VA » Office of Public and Intergovernmental Affairs » Homeless Veterans » The Department of Housing and Urban Development and VA's Supportive Housing (HUD-VASH) Program
The Department of Housing and Urban Development and VA's Supportive Housing (HUD-VASH) Program
U.S. Department of Housing and Urban Development-VA Supportive Housing (HUD-VASH) Program
HUD-VASH is a collaborative program between HUD and VA combines HUD housing vouchers with VA supportive services to help Veterans who are homeless and their families find and sustain permanent housing.
Through public housing authorities, HUD provides rental assistance Through public housing authorities, HUD provides rental assistance vouchers for privately owned housing to Veterans who are eligible for VA health care services and are experiencing homelessness. VA case managers may connect these Veterans with support services such as health care, mental health treatment and substance use counseling to help them in their recovery process and with their ability to maintain housing in the community. Among VA homeless continuum of care programs, HUD-VASH enrolls the largest number and largest percentage of Veterans who have experienced long-term or repeated homelessness. As of Sept. 30, 2015, HUD had allocated more than 78,000 vouchers to help house Veterans across the country.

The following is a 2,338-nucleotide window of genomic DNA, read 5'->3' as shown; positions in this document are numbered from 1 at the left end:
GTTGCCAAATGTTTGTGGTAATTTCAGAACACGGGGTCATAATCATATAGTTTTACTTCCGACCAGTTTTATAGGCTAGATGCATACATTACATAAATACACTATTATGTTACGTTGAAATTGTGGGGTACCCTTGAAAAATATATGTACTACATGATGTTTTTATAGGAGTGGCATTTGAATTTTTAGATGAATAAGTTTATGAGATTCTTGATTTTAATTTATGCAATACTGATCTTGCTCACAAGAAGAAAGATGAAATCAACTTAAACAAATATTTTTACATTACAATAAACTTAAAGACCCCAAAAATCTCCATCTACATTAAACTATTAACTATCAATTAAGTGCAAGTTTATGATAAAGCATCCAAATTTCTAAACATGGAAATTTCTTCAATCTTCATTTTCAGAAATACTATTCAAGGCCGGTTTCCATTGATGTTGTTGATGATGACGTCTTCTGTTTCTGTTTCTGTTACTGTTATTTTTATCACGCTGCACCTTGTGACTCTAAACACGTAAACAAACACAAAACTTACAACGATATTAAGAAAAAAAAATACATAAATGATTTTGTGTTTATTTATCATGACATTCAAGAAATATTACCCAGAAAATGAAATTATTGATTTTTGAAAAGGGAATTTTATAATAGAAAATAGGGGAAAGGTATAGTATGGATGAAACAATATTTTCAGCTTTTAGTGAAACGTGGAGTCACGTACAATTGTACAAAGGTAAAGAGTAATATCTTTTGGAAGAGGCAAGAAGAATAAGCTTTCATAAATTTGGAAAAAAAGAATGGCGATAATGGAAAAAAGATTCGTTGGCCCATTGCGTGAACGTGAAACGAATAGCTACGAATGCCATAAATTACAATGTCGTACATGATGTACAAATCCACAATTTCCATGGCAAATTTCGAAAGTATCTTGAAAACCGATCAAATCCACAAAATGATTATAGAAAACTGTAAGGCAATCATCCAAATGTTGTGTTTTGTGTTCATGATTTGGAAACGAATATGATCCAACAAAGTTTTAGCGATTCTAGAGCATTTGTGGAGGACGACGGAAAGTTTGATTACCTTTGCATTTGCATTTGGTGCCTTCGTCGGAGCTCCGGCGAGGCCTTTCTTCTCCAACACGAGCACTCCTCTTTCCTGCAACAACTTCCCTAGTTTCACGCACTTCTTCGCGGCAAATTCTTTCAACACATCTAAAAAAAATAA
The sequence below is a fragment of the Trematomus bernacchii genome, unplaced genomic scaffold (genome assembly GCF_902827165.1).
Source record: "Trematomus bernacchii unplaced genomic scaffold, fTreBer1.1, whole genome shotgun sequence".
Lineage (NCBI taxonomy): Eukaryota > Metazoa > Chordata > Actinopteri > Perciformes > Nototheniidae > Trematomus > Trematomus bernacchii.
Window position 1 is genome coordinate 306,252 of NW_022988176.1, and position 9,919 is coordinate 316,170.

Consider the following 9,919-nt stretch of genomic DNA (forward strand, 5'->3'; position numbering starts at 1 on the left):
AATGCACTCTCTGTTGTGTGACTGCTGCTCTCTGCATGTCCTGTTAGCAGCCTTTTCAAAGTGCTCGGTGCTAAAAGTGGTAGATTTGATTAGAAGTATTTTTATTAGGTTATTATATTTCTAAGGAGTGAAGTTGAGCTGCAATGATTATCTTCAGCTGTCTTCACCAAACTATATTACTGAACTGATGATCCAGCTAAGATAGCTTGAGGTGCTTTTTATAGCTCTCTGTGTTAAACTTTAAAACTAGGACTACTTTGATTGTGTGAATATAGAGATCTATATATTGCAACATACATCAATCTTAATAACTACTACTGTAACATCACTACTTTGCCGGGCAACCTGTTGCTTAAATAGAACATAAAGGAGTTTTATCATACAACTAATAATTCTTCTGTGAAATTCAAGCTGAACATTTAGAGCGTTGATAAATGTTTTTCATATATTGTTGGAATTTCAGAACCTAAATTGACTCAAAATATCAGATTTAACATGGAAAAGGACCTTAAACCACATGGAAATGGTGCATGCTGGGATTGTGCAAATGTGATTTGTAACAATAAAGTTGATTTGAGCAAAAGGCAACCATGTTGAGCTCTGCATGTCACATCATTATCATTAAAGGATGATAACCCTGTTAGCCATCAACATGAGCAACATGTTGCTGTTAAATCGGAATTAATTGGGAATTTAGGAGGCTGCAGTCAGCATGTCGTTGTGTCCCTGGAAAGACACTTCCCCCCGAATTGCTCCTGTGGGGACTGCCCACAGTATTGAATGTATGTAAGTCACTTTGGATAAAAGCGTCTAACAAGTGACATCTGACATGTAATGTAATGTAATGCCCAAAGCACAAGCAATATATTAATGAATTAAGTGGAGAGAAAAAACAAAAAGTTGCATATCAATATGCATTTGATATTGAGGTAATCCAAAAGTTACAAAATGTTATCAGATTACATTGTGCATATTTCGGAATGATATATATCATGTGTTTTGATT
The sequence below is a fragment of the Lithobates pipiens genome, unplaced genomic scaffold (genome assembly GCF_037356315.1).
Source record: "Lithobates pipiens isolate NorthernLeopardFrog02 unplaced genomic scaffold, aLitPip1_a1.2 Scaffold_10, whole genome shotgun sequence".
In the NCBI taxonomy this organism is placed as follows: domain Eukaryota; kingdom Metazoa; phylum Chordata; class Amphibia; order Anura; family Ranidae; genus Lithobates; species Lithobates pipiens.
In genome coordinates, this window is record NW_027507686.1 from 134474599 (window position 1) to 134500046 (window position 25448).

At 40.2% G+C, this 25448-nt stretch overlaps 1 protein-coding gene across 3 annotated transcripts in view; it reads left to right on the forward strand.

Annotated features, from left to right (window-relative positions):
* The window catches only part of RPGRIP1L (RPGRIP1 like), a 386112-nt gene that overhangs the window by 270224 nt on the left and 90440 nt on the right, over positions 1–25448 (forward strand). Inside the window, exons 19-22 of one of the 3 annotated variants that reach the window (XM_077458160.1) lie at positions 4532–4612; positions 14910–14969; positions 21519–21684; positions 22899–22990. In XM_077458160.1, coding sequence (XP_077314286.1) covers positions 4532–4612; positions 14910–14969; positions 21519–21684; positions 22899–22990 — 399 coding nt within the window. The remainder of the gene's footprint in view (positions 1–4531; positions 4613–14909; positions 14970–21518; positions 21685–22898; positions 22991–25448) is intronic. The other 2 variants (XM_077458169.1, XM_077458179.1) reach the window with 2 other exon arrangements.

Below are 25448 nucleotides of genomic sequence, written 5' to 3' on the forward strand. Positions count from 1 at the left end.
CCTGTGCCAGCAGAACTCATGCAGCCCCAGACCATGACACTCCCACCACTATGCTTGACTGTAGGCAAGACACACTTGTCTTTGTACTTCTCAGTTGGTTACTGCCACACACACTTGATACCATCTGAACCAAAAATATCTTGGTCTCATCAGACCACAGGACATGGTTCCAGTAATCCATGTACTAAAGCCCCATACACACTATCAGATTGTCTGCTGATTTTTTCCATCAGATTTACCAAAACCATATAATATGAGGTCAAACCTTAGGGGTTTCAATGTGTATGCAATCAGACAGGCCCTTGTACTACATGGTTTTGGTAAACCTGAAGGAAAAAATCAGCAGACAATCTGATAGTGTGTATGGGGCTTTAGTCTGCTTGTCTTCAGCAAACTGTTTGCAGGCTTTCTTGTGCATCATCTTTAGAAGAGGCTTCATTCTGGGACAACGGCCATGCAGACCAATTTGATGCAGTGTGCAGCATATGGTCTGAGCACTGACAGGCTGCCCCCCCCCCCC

HUD and VA Team Up to Permanently House 5,200 Veterans Experiencing Homelessness | HUD News Release, June 2, 2016
Ending Veteran Homelessness on Tribal Lands: A Tribal HUD-VASH Grants Guide | Spring 2016
Developed by VA and HUD, this guide is designed to familiarize VA medical centers, tribes, tribally designated housing entities and community providers with a new program to permanently house American Indian and Alaska Native Veterans.
HUD-VASH Resource Guide for Permanent Housing and Clinical Care
HUD-VASH case managers and others who work with homeless Veterans can use this resource to address the multifaceted needs of homeless Veterans. Led by the National Center on Homelessness Among Veterans, the guide was developed by a dynamic team of researchers, policy analysts, public health experts, psychologists, physicians and social workers.